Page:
Tips for Teaching Students with Learning Disabilities or Other Cognitive Impairments

The term "learning disorder" describes a condition in which a person with normal or above average intelligence does not achieve at the expected level in academic areas. This gap in performance is assumed to arise from neurological origin and is not the result of mental retardation, physical disabilities, emotional disturbance, cultural differences, or educational deprivation. Persons with learning disorders often acquire, integrate and express information in ways, which differ from the norm.

a. Course Adaptations

Students with learning disorders often need explicit structure. They may need help distinguishing between main and supporting ideas or seeing the relationship of parts to the whole. Students who have difficulty writing may need to take extra time for exams or make alternate arrangements in which they can respond orally, use word-processing, or tape test answers. Student Disability Services makes such arrangements for examinations and can provide information concerning the appropriateness of such alternatives. If a requirement poses a difficulty for the student due to a learning disability, provide an alternate format that will maintain the content of the course. For example, provide extended time limits if needed for completion of assignments, or give shortened assignments. Give students frequent feedback about their performance so that they can modify their activities in time to help their grades. Provide as much information as possible about course requirements as far in advance as possible. This lets students organize and secure support services where needed. Explain carefully all class expectations, grading requirements, etc.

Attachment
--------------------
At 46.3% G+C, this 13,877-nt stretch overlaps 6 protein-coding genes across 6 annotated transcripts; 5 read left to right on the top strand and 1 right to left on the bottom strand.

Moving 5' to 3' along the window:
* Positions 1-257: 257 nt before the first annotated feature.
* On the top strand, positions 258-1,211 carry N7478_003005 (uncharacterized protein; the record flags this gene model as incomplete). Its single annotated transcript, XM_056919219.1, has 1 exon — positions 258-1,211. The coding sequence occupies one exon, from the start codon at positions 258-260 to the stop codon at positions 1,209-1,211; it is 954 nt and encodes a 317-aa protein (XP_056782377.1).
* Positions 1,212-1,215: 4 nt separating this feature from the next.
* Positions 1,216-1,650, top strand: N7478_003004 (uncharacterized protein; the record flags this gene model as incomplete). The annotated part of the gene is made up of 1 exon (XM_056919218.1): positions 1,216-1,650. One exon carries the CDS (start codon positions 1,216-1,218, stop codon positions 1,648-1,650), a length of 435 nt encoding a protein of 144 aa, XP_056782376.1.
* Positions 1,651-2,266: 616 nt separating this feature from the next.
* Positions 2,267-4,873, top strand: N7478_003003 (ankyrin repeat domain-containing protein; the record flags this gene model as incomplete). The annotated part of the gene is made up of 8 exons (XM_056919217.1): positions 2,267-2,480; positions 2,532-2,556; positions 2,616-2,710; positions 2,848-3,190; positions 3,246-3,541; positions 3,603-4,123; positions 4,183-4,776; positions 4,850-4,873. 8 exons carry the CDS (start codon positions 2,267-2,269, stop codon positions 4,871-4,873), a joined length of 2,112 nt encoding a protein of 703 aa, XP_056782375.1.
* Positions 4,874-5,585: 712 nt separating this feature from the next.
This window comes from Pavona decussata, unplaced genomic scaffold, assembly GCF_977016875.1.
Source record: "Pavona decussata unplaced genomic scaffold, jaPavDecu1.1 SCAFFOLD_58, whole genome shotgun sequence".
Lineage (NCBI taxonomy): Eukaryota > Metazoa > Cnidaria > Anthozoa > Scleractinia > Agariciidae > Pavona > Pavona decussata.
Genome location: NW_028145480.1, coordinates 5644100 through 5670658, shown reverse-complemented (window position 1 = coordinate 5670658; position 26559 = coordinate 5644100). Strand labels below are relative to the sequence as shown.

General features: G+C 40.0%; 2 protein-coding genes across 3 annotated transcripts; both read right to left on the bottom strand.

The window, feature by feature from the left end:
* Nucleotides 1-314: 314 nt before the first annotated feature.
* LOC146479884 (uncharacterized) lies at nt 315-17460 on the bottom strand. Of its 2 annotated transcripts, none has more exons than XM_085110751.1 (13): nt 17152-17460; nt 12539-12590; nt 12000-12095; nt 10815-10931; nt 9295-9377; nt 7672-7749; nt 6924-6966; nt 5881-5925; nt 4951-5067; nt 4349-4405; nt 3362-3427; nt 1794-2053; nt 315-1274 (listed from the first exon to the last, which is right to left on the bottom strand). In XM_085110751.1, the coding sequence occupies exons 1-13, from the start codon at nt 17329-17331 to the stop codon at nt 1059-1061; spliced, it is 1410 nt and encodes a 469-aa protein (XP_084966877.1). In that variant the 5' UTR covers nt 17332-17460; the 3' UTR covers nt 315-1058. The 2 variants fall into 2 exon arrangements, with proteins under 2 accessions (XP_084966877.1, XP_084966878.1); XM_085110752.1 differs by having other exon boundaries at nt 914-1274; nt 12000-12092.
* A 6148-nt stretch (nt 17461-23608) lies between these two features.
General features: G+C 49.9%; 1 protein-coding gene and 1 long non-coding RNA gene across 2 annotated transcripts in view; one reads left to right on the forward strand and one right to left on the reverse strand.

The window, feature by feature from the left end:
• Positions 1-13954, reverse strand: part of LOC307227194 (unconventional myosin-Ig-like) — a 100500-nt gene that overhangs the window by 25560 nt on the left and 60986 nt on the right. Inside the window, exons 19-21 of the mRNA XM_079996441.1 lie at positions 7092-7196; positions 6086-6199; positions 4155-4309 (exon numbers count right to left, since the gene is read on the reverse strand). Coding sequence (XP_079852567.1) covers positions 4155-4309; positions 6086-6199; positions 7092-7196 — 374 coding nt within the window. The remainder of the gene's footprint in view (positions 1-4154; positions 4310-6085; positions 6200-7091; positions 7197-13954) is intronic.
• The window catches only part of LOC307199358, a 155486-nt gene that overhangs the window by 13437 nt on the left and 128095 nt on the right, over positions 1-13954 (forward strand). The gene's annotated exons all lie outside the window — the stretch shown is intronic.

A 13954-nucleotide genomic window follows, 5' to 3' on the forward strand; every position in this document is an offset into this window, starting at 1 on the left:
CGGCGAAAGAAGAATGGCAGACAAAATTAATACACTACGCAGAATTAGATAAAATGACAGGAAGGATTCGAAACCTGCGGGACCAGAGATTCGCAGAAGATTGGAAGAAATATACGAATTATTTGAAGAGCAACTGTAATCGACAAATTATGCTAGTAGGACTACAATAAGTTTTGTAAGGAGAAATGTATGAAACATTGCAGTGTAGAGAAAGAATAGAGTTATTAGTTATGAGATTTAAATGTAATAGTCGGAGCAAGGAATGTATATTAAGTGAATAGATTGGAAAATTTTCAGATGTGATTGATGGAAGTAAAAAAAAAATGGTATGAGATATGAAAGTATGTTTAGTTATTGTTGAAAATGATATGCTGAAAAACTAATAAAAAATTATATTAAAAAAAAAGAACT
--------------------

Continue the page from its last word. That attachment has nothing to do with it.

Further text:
b. Lecture Aids and Written Materials

Try to provide a list of new vocabulary words at the beginning of each class. When possible, provide copies of lecture notes to assist the student in following the lecture. Permit the student with a learning disability to obtain notes from a classmate or notetaker. An instructor soliciting a volunteer notetaker has the advantage of obtaining a "skilled" notetaker and anonymity for the student. Student Disability Services will copy and/or enlarge notes, overheads, and other written lecture materials at no charge. The use of visual aids such as chalkboards, overhead projectors, films, diagrams, and charts greatly assists these students. When showing a film or video, it is helpful to provide written transcripts or have it captioned, if available. Allow use of dictionaries to correct spelling errors, hand held "spellcheckers" (which look like calculators), or spellcheck software programs for those students who can use a word-processing program on a computer.

Be sure handouts and copied readings are clear and easily read. Students with learning disorders may have special difficulty filling in missing pieces of words or reading through smudges or streaks on a poor copy.

c. Lecture Delivery

It is best to speak naturally; however, it may be necessary to rephrase particularly complex ideas or ideas introducing new terms. Colloquial expressions and idioms are often difficult to process; try to limit their usage. Allow audio recording of lectures; where copyrighted video or audio materials are used, permission may need to be obtained from the distributor. Use multiple modes to deliver information. Both speaking and the use of chalkboard, overhead projector, printed outlines or diagrams are very useful to the student who has difficulty in processing information due to his or her learning disability. Orally and visually (on the board or overhead), outline the lecture at the beginning of class and review it at the end.